I was craving a book that had a real emotional impact. I wanted some characters that I could care about, that I would cheer for and truly be happy when the end came for them. Never in my wildest dreams did I think I’d find it in an author I hadn’t read since I was a teenager.
You’ll recall a couple of weeks ago, I posted about how Laura Kinsale was cool enough to fire me off a sample chapter of her new book, Lessons in French. I thought it was pretty neat, considering that A) she’s quite possibly the best romance writer out there and B) I’ve been a fan of hers for years. One of the few books I’ve held on to over my many PCS moves has been The Shadow and The Star.
Somehow, I’d never read Seize the Fire and as I’d fallen away from historical romances in general as I moved from adolescence into adulthood, I’d set her books on my shelf. But when my idea sparked for my next book delving into PTSD, I thought that I needed to go back to the true master of tortured heros. I’d originally planned on My Sweet Folly but discovered that Seize the Fire was truly about a tortured war hero.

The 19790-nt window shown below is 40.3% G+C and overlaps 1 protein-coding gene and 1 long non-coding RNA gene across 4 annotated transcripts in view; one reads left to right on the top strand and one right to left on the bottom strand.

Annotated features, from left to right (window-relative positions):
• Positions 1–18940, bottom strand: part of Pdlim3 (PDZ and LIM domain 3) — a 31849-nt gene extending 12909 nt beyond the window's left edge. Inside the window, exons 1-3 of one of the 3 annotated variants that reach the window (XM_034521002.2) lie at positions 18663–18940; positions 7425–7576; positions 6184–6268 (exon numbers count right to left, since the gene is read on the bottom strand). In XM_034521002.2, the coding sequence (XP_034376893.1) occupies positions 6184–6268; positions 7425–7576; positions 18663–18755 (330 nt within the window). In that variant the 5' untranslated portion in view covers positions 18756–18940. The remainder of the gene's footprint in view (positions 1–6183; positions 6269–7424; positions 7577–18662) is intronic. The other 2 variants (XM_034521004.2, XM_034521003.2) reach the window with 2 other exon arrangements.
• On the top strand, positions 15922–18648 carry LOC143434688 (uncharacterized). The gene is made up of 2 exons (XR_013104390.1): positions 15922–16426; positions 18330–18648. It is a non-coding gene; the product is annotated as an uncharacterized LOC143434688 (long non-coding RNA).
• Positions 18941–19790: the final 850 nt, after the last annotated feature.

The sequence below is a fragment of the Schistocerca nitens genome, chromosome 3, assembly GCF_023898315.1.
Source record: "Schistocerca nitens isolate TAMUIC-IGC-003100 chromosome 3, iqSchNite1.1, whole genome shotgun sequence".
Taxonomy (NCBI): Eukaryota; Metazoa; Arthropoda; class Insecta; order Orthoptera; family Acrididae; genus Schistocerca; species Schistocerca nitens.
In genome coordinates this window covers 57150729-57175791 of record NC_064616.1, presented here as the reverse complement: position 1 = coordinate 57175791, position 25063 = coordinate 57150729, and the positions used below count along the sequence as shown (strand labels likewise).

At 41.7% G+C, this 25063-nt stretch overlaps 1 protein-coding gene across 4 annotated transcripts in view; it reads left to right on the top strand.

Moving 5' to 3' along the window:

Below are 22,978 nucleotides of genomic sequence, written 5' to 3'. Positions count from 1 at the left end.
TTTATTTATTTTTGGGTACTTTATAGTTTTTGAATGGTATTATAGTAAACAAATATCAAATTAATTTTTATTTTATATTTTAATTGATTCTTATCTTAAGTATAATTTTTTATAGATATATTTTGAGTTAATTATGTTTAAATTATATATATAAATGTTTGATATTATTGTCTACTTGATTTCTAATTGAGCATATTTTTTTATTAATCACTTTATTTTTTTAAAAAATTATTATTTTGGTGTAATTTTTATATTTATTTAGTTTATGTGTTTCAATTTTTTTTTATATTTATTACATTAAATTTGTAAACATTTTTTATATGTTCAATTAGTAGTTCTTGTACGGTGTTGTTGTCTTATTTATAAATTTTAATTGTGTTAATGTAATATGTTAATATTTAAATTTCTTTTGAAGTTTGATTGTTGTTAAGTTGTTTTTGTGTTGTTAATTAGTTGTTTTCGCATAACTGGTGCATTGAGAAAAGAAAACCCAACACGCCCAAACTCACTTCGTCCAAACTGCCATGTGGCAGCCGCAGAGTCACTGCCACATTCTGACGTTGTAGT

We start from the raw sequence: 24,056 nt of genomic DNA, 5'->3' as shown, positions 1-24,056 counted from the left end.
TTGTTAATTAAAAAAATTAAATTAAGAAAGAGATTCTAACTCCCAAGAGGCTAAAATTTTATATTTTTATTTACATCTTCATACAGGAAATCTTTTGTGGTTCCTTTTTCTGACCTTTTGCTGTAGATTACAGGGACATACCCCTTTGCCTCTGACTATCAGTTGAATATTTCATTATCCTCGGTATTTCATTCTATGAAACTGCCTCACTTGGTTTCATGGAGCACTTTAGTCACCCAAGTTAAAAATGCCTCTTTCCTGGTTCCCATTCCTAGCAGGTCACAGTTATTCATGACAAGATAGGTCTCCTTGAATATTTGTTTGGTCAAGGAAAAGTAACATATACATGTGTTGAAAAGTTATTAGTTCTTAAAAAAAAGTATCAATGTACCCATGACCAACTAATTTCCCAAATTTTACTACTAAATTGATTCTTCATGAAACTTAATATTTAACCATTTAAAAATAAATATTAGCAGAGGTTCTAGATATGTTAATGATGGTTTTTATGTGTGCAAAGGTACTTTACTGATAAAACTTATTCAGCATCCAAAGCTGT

It takes a lot to make me cry. I haven’t cried at the end of a fiction book in years. But when I finished Seize the Fire, I felt this incredible sigh, this powerful emotion. She wrote it years ago, when VietNam was still a fresh wound on our nation’s veterans. There were still VietNam vets in the army back then and they were still held up among our younger soldiers with the eyes of a generation untested in war’s dark secret.
Ms Kinsale did wrote an absolutely amazing story. I’m grateful that she did not trivialize what her hero had done and that the heroine loved him regardless. I only hope that all of our returning heros somehow find the same love and acceptance from their families and our society when the war is long gone.